“They created a seismic shift in the Western viewer’s perceptions of Africa, moving past the staged fantasy of the cannibal, shifting away from the exotic or pornographic postcards and towards a new domain of visual pleasure, one that engages in the spectacle of horror and violence enacted on the black body as a form of consumption. Seeley Harris’s images introduced a degree of pathos within the photographic rendering of the African subject; they aimed to generate viewers’ sympathy above their curiosity.”
Not only did these photographs provide irrefutable proof of the atrocities occurring in Congo, but they also veered away from the exoticisation of African people and generated a completely new way of seeing the African subject, as a victim of violence.
Beyond critiquing images’ brutal potential to entrench and embed dehumanisation and racist violence, Sealy writes richly about the ever-growing field of Black self-portraiture. In sensitive and resonant passages, he gives voice to the potential of the lens to provide visual agency and opportunities for truthful self-expression to photographers and artists from marginalised communities. Lyrically and poetically, Sealy theorises the transcendent importance of imaging ourselves:
“Black self-portraiture, in this historical moment, has broken many of its links with the dominant ‘western’ humanist celebration of self and has become more the staking of a claim, a wager. Here, the black self-image is, in a double sense, an exposure, a coming out. The self is caught emerging.”
My most recent audiovisual piece ‘Adding A Face’ was highly influenced by this study, drawing on my mixed heritage and the ancient practice of mask-making in both my Nepali and Jamaican lineage. The short poetry film utilises the language used to describe the ‘Other’ in Western culture – creating a rhythmic chant, a ritualistic fiction in which the Self of the Other is fragmented and divided between past, present and future tenses: acknowledging ancestral links to where our heritage traces back to, places that may also be ‘Other’ to us in a sense. In a post-Brexit society, I found myself reflecting on what it means to be both Black and Asian, living in London but retaining a strong link to both of those cultures. This piece also addresses the colonial history of museums, particularly looking at the spiritual function of indigenous masks, that are seen to be not fulfilling their true purpose when in stasis behind sterile glass displays in countless collections across Europe and the UK. My piece ‘Adding A Face’ won the ‘Windrush Waves’ competition held by the Black Cultural Archives and can be viewed below, along with an extended artist talk.
Rotimi Fani-Kayode’s practice is beautifully referenced by Sealy, who explored the friction between sexual, racial and cultural identity through highly composed self-portraits. A pioneer of the 1980’s Black British and African contemporary art movements, Fani-Kayode drew upon ancestral rituals and archetypal motifs from both European and African cultures. The son of a well-respected Yoruba family, they left Africa in 1966 as political refugees to escape the Nigerian Civil War – his methodology is inspired by what Yoruba priests refer to as ‘the technique of ecstasy’.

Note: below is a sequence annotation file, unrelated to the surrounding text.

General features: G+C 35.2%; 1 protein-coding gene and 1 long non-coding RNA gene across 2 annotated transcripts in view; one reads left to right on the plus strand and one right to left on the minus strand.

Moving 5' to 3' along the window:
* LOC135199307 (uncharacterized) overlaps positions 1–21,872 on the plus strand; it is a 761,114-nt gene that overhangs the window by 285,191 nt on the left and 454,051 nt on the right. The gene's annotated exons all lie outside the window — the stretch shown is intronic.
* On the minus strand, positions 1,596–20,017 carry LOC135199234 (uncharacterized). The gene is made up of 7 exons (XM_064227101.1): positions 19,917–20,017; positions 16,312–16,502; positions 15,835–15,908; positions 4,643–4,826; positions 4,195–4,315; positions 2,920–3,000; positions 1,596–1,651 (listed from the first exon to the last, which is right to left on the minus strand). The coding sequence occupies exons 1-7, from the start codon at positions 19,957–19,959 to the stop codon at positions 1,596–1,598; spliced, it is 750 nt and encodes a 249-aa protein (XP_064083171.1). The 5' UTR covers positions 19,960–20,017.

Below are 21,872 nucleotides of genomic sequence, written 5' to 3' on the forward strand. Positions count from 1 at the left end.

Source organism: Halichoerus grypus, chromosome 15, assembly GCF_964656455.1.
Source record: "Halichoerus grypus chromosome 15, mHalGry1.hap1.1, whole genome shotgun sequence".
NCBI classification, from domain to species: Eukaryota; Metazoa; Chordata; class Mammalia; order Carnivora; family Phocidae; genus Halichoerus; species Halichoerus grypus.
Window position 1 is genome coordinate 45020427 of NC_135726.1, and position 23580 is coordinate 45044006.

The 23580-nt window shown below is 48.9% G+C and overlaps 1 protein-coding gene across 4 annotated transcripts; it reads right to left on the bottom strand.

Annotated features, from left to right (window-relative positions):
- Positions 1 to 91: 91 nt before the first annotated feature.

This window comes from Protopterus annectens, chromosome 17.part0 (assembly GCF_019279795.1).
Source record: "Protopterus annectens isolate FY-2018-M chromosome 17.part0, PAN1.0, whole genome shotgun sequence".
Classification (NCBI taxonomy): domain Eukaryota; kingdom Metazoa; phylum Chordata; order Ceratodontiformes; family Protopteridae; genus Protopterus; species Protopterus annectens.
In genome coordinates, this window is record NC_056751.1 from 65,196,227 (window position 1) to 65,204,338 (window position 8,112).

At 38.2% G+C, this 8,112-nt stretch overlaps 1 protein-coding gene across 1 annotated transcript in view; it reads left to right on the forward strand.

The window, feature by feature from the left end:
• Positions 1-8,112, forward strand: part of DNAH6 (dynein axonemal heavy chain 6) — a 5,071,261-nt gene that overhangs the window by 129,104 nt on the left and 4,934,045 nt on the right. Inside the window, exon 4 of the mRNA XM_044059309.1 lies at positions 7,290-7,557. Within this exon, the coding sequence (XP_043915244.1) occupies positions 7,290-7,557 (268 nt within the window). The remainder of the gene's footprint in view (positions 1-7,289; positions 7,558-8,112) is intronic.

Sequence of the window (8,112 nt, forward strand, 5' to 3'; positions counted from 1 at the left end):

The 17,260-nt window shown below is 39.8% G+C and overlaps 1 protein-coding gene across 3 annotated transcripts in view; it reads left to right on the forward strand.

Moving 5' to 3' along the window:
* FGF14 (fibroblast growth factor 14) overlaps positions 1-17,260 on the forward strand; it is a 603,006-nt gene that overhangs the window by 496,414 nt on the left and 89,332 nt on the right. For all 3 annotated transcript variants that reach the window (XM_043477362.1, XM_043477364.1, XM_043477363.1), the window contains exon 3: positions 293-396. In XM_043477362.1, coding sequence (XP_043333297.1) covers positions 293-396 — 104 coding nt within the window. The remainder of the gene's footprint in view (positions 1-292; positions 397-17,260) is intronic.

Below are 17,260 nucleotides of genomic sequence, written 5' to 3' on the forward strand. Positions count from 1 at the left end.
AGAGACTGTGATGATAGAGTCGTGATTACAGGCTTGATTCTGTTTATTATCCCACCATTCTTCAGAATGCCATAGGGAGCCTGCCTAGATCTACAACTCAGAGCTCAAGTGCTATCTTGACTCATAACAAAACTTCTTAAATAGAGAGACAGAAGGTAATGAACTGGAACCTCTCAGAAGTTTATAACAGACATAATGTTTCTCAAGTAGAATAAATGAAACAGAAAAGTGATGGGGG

We are in a time when the power to create imagery has largely been democratised. Photography as a medium no longer only belongs to the ruling and middle classes, it is no longer only accessible to those able to afford expensive film cameras with access to developing studios. The emergence of smartphones and new ways of sharing images via social media has made photography a highly accessible and desirable form – allowing for a whole host of people who in the years following its creation in 1839, would never have been seen worthy of being photographed, let alone possessing the power to capture an image. Sealy highlights the sometimes neocolonial and violent, sometimes radical and empowering effects that photography can have. Every student that works with images – whether in art, photography, literature, history or medicine – would benefit from reading Sealy’s work, and reflecting on the power images can have in both dehumanising and empowering those seen as ‘Other’.
Sealy, Mark. Decolonising the Camera: Photography in Racial Time. Lawrence & Wishart, 2019.
Alice Seeley-Harris. Father stares at the hand and foot of his five-year-old, severed as a punishment for failing to make the daily rubber quota, Belgian Congo. Rare Historical Photos, 2016. https://rarehistoricalphotos.com/father-hand-belgian-congo-1904/ .
Rotimi Fani-Kayode, Four Twins, Artsy, 1985. https://www.artsy.net/artwork/rotimi-fani-kayode-four-twins-1 .
Maya Campbell (@mayajcampbell) is a South London based visual artist and writer who draws inspiration from femininity, nature and her dual cultural heritage. She is currently studying Photography at London College of Communication and running an online bookshop (@prajnabookshop) with her partner. Maya is presently researching the ancient practice of mask making, particularly the fetishisation within the African mask market and writing her dissertation on black feminist performance artists of the 60s, 70s and 80s.